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For the Epistle. Joel ii. 12.

1lr\ ye even to me, saith the Lord, with all your heart, and with fasting, and with weeping, and with mourning;

13. and rend your heart, and not your garments, and turn unto the Lord your God: for he is gracious and merciful, slow to anger, and of great kindness, and (g) repenteth him of the evil.

14. Who knoweth if he will return and repent, and leave a blessing behind him; even a meatoffering, and a drink-offering unto the Lord your God? 15. Blow the trumpet in Zion, sanctify a fast, call a solemn assembly; 18. gather the people, sanctify the congregation, assemble the elders, gather (A) the children, and those that suck the breasts: let the (i) bridegroom go forth of his chamber, and the bride out of her closet: 17. let the priests, the ministers of the Lord, weep between the porch and the altar, and let them say, "Spare thy "people, O Lord, and give not "thine heritage to reproach, that "the heathen should ride over

(?)«. 13. « Repenteth him, &c." God's «Mrae» to give up the vengeance he TM meditated, upon the repentance of fMje who were to have been its objects, » Wrongly expressed, Jer. xviii. 7. " at ""hat instant I shall speak concerning 'nation, and concerning a kingdom, to "pluck up, and to pull down, and to destroy it; if that nation against whom I ^kave pronounced, turn from their evil, ^' *iH repent of the evil that I thought

111?" Unt° them-" Should not this condonation have an influence upon the conduct of individuals, at least in times of <Wional calamity, when God's judgments "e in the earth? The righteousness or 1a »f a nation is the aggregate of the "Pteouiness or sin of individuals, and •«> can tell how far his own righteousness ""l contribute towards saving his country,

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The Gospel. Mat. vi. 16. (I)

When ye fast, be not, as the hypocrites, of a sad countenance: for they disfigure their faces, that they may appear (wi) unto men to fast Verily I say unto you, They have their reward. 17. But thou, when thou fastest anoint thine head, and wash thy face; 18. that thou appear not unto men to fast but unto thy Father which is in secret: and thy Father, which seeth in secret, shall reward thee openly. 19. Lay not up for yourselves treasures upon earth, where moth and rust doth corrupt and where thieves break through and steal:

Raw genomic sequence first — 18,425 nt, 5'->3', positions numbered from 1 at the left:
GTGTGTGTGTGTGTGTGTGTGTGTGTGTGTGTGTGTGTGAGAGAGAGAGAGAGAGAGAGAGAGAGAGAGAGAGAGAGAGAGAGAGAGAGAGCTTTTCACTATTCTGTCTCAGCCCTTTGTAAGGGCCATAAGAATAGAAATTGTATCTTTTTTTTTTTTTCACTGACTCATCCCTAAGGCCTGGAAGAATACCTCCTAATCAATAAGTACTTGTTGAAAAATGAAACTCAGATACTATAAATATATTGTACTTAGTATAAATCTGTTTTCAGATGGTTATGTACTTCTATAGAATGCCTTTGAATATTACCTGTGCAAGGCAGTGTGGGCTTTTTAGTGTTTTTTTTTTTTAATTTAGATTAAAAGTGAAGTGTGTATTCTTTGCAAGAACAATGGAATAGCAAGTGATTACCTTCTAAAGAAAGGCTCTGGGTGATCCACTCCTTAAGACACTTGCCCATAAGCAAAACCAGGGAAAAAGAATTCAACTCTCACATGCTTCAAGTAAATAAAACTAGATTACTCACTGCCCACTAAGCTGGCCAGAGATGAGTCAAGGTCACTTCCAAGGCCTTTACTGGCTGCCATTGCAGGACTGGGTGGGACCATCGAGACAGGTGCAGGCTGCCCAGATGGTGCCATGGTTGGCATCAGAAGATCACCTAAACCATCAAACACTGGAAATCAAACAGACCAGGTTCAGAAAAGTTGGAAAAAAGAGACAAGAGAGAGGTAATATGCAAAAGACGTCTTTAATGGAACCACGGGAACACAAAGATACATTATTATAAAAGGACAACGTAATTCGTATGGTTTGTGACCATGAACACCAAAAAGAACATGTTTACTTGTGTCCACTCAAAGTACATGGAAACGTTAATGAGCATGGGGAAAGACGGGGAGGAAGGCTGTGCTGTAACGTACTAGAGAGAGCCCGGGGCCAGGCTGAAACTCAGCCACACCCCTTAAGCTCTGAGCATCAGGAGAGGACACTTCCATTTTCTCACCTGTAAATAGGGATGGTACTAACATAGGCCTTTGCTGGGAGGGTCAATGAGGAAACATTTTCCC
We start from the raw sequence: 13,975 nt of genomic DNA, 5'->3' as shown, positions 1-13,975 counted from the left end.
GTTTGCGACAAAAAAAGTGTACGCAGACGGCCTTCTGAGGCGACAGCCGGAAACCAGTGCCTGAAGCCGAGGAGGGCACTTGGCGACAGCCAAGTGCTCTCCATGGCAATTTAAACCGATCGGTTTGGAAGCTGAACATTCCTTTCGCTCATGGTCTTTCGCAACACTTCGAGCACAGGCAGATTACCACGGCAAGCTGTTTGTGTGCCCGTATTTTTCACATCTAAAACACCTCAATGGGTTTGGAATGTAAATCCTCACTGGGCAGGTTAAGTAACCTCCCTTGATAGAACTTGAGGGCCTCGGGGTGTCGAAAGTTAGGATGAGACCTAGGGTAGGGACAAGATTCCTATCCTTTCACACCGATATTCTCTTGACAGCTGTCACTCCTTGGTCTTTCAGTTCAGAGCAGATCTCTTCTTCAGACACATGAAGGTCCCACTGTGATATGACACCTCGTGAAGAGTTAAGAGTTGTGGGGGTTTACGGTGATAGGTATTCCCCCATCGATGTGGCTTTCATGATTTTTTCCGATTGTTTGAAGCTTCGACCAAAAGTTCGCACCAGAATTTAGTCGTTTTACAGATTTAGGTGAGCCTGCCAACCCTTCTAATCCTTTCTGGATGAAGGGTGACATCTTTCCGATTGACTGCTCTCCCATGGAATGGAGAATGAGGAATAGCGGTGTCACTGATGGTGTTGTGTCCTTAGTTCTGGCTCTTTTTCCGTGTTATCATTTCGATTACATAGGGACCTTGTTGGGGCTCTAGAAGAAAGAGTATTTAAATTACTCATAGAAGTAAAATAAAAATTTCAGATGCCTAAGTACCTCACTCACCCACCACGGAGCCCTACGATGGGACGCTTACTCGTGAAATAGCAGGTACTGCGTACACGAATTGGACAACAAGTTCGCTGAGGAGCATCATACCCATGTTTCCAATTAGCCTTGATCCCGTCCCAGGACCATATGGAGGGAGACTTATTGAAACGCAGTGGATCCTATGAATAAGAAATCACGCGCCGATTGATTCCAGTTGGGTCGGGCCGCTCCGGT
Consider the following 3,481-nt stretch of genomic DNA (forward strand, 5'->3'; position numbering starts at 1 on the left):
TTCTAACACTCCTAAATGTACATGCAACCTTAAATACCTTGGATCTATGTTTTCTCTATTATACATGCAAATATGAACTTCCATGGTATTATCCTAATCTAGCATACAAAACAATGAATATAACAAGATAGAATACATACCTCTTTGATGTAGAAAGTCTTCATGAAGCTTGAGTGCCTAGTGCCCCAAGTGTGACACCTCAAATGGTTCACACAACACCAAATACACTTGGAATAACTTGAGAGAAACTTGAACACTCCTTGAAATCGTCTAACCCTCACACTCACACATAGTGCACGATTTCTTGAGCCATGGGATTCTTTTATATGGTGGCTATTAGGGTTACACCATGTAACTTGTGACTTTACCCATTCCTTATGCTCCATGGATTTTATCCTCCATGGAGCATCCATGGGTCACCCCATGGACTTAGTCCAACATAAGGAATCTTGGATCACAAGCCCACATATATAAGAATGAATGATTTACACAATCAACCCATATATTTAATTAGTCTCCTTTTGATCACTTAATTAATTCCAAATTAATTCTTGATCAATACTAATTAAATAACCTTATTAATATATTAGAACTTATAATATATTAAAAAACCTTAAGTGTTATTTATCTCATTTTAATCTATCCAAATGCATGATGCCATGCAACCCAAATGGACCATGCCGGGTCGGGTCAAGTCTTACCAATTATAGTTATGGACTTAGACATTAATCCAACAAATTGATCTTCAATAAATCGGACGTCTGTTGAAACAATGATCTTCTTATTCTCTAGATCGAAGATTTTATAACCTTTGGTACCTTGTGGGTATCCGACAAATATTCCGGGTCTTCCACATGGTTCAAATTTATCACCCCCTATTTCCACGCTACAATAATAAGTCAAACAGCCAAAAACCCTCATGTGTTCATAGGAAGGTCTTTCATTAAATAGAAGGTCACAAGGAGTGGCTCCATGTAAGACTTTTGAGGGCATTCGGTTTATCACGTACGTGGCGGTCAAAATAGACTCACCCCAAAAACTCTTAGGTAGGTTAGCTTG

20. but lay up for yourselves treasures in heaven, where neither moth nor rust doth corrupt and where thieves do not break through nor steal:

21. For where your treasure is, there will your heart be also."

or his own wickedness towards accomplishing its ruin?

(h) v. 16. "The children, &c." Old and young, to omit none.

(i) " The bridegroom, &c." Let there be no excuse.

(*) v. 17. "Wherefore, &c." This was a common topic, on which God's protection was importuned. See post, 107. note on Isaiah lxiii. 11.

(/) Part of our Saviour's sermon upon, the mount.

(to) V. 16. "Appear unto men, &c." Where ostentation is the object, to obtain praise of men, the act has no merit in the sight of God; but there are occasions, in which good deeds should be visible, that the example may influence others. See ante, 37. note on Philipp. iv. 5. G 3

"written (m), He shall give his "angels charge concerning thee: "and in their hands they shall bear "thee up, lest at any time thou "dash thy foot against a stone." 7. Jesus saidunto him, "Itis written "again, Thou shalt not (.r) tempt "the Lord thy God." 8. Again, the devil taketh him up into an exceeding high mountain, and sheweth him all the kingdoms of the world, and the glory of them; 9. and saith unto him, "All "these things will I give thee, if "thou wilt fall down and worship "me." 10. Then saith Jesus unto him, "Get thee hence, (y) Sa"tan: for it is written, Thou shalt "worship the Lord thy God, and *' him only shalt thou serve." 11. Then the devil leaveth him, and, behold, angels came and ministered unto him.

Second Sunday in Lent.

The Collect.

Almighty God, who seest that we have no power of ourselves to help ourselves; Keep us both outwardly in our bodies, and inwardly in our souls, that we may be defended from all adversities which

may happen to the body, and from all evil thoughts which may assault and hurt the soul, through Jesus Christ our Lord. Amen.

The Epistle. 1 Thes. iv. 1.

We beseech you, brethren, and exhort you by the Lord Jesus, that as ye have received of us how ye ought to walk and to please God, so ye would abound more and more. 2. For ye know what commandments we gave you by the Lord Jesus. 3. For this is the will of God, even your sanctification, that ye should abstain from fornication: 4. that every one of you should know how to possess his vessel in sanctification and honour; 5. not in the lust of concupiscence, even as the Gentiles which know not God:

6. that no man go beyond and defraud his brother in any matter; because that the (z) Lord is the avenger of all such, as we also have forewarned you and testified.

7. For God hath not called us unto uncleanness, but unto holiness. 8. He therefore that despiseth, despiseth not man, but God, who hath also given unto us his (a) holy Spirit

"roof or summit," To itlifvym, with the article, to denote something specific.

(u) v. 6. "Written." The passage referred to is in Psalm xci. 12. "he shall "give his angels charge over thee, to keep "thee in all thy ways: they shall bear "thee in their hands, that thou hurt not "thy foot against a stone."

(x) v. 7. "Tempt," i. e. "distrust." Shall I require proof where there is no doubt? Satan tried our Saviour by appeals likely to have the greatest weight with mere human nature, viz. appeals to the calls of hunger, vanity, and the love of power. Our Saviour answered each by reference to Scripture, by means, therefore, within the reach of mere human

nature; and he might perhaps intend to teach this lesson, that the scriptures, if properly resorted to, were sufficient to enable every one to overcome temptation. In Eph. vi. 17. St. Paul calls "the word "of God," (i. e. the Holy Scriptures) "the "sword of the Spirit," the arms Christians are to use.